Liquid Calories: How Drinking Can Sabotage Weight Loss

People ask me all of the time if things are healthy, and while it seems like a simple question, I am not even sure what “healthy” means. Obviously, if someone is deathly allergic to a food, then it is unhealthy for him or her no matter how packed full of nutrients it is.  Also, and I think this can’t be said enough, if you are carrying extra body fat, your likelihood of getting sick or dying prematurely is much higher than if your body fat is low.  There is no good data out there that shows eating or drinking a certain thing (or not eating or drinking something) clearly causes premature death or disease once it is disassociated from its impact on body fat. 

There are studies that show that eating a certain way (I.e. Mediterranean diet) can do things like lower cholesterol (at least among the study subjects). There are studies that correlate a behavior with other things. (Diet soda drinkers are more likely to be overweight than non-diet soda drinkers.) But these observations (and there are tons) do not give you the same kind of big picture as the overweight/illness connection.  

Said another way, while there may be a study which shows that drinking regular soda leads to obesity, diabetes, and heart disease, if YOU drink Coke every day but your bodyfat is low, you will probably live longer than someone who avoids processed foods like the plague but has an unhealthy body composition.  

Any food or drink can help or sabotage your health (and weight loss efforts) depending on the context. If you’re stranded on an island and your only food source is a vat of trans fats, it is certainly healthier than dying of starvation. If you can consume things that may be generally considered “unhealthy” as part of a nutrition plan that allows you to reach and maintain/surpass your goals, go for it.  

Just finished a killer workout class and need to refuel? Read this first… 

Post Exercise Class Smoothies – 

At first glance, these drinks look like a no-brainer addition to a healthy nutrition plan. Organic, cold-pressed fruits and vegetables, superfood extracts, healthy fats and the dew of a four-leaf clover all blended into a convenient drink that is perfect for refueling post workout.   

Problem: These drinks can be calorie bombs (think 500+) that will more than offset the calories you burned through the activity and not make you feel much fuller than an equal amount of water. All the acai in the world isn’t going to change that.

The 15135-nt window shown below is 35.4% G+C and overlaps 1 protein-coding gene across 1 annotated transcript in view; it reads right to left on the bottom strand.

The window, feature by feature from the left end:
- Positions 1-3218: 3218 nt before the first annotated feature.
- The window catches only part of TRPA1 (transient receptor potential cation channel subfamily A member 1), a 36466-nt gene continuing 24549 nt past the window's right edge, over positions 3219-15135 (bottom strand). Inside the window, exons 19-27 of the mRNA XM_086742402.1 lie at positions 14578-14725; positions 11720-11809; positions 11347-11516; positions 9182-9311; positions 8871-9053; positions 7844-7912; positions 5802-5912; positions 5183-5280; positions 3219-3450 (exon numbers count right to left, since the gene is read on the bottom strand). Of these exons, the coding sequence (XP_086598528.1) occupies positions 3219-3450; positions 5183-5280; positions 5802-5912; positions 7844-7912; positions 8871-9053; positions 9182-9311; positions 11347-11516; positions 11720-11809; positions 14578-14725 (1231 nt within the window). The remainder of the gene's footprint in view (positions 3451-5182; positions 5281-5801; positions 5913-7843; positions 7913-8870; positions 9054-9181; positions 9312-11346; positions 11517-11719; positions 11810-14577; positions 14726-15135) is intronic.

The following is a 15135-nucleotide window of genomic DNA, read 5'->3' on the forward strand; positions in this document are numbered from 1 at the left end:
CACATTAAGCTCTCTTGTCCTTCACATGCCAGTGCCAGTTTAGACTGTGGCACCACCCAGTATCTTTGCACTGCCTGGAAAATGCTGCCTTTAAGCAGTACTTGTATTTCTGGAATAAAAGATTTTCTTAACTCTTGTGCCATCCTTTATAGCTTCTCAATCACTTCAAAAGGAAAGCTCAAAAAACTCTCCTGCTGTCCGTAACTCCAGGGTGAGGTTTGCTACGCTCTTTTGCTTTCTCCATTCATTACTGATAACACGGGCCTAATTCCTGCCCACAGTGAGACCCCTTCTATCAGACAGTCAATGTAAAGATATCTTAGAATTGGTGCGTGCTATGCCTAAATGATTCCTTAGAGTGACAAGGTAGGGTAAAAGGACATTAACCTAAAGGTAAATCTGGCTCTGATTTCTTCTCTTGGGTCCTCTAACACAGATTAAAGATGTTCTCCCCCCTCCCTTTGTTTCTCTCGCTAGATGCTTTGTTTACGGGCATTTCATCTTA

Solution: Make sure you know your total calorie goal and choose one with at least 25 grams of protein and a total calorie content that can fit with the rest of your day. 

Juice – 

It’s nature’s water!! Not really. But they also seem healthy, labeled with buzzwords like “100% Natural” and “Organic” and “No Sugar Added.” 

Problem: It’s a boatload of calories. You won’t feel fuller and the giant influx of sugar (unless you eat it with protein and/or fat) will cause an eventual crash which, if you can’t take a nap on your office floor, will lead to you eating more food or drink more juice. 

Solution: You’re better off spending your calories on food. The satiety factor will make long-term success more likely. But, if you really enjoy juice or regular soda, just make sure you account for it. If you drink it because you think it is healthy, then drink water (or anything that doesn’t have calories, possibly even diet soda). I think diet soda is probably fine for 19 out of 20 people and helpful for weight loss in the majority of the 19. Of course, if a dose of aspartame sets off a vicious migraine, then don’t consume aspartame.  

Protein Drinks – 

I haven’t met someone who has become obese by drinking only protein shakes. I have met a number of people who have packed on pounds by adding protein shakes to a diet that already has too many calories in it. Quite simply, if a protein shake works to fill you up and allows you to distribute calories toward foods you gravitate to, then have at it. I certainly do. But the laws of thermodynamics apply to you no matter what goes into your mouth, so make sure if you want to lose fat you are not eating more than you’re burning.

Conclusion: Like most things, moderation, evaluation of a behavior’s maintainability, and common sense will almost never steer you wrong.

Do you have more questions about this blog post or Dr. Charlie Seltzer’s weight loss program? Contact Us and we’ll get back to you within 24 hours.


Write a comment